Opuscula

A collection of personal reflections. Copyright © 2005-2011 K. Gurries

Thursday, May 05, 2011

Fr. Giovanni Cavalcoli On Rupture Theology

Sandro Magister once again presents us with a valuable contribution to the ongoing debate on the question of continuity vs. rupture with respect to Vatican II.  The latest contribution is by Fr. Giovanni Cavolcoli O.P. and it addresses two critical distinctions that I have previously explored here and here.  Let's take a brief look at these.


The first point deals with the distinction between analogy and univocality.  If one applies a univocal conception to theological and pastoral questions then every kind of development or reform will appear as a substantial rupture.  On the other hand, the classical conception of analogy is proper to all vital phenomena - including the knowledge of metaphysical and spiritual realities (Cf. Thomistic theses IV, XX).  This distinction highlights the contrast between Aristotle and Descartes.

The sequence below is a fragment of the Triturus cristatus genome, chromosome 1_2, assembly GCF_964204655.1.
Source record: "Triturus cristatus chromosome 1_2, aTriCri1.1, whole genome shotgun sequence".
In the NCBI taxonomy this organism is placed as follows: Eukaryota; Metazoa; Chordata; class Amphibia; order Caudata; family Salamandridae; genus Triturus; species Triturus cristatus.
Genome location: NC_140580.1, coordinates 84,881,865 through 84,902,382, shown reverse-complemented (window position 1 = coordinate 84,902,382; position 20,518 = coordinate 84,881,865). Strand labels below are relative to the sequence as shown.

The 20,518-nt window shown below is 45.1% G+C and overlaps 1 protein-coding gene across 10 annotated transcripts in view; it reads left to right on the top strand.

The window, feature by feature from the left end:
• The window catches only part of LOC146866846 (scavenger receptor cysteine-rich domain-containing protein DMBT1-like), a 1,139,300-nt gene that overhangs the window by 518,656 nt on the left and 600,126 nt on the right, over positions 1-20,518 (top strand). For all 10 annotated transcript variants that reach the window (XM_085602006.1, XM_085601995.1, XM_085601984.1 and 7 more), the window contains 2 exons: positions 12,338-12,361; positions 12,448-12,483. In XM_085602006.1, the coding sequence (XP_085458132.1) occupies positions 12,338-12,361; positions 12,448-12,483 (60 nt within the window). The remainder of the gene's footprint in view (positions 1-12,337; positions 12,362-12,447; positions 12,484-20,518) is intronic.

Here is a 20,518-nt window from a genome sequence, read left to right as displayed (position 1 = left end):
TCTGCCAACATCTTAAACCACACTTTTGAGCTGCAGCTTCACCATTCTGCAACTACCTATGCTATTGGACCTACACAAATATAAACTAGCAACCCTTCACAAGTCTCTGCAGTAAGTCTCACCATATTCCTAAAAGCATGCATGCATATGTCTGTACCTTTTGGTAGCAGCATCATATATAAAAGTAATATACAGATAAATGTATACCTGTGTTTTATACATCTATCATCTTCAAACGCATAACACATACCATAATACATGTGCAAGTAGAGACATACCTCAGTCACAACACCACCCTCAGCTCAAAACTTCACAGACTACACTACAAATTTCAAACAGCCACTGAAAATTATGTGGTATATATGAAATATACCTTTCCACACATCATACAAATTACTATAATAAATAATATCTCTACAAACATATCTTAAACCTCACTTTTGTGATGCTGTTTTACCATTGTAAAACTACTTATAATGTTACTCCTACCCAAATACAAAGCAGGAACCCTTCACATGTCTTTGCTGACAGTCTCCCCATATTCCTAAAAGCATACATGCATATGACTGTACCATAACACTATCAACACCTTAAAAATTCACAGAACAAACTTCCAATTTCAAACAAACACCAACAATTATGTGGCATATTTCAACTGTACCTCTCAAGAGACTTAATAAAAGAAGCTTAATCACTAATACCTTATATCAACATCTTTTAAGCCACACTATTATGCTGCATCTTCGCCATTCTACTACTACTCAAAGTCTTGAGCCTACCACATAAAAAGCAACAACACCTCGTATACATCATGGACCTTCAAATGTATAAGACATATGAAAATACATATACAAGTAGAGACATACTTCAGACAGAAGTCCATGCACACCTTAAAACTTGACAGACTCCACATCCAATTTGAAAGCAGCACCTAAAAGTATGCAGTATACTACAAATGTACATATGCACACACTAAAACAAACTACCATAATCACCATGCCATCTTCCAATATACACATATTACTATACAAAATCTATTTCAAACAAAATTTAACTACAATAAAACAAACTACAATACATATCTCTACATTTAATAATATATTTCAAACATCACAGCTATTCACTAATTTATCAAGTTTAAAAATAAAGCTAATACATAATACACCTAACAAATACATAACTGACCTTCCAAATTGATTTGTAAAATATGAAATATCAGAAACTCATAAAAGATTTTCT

The second point deals with the distinction between matters of Faith (per se) and practical-pastoral dispositions.  Often times both elements are comingled and it is necessary to properly distinguish one from the other.  With respect to matters of Faith, and in consequence of the promise of Our Lord,  "we can suppose a priori that the Council cannot teach us something that is false or contrary to what the Church taught before."  Therefore, in the field of dogma, there is never a question of rupture but only (organic) development in continuity.  With respect to practical-pastoral directives, there can and ought to be discontinuity periodically as a consequence of legitimate reform.  It is important to note the possibility of error in this field (practical prudential order).  While changed circumstances may dictate reform it could also happen that reform is undertaken to correct mistaken practical-prudential decisions of the past.  

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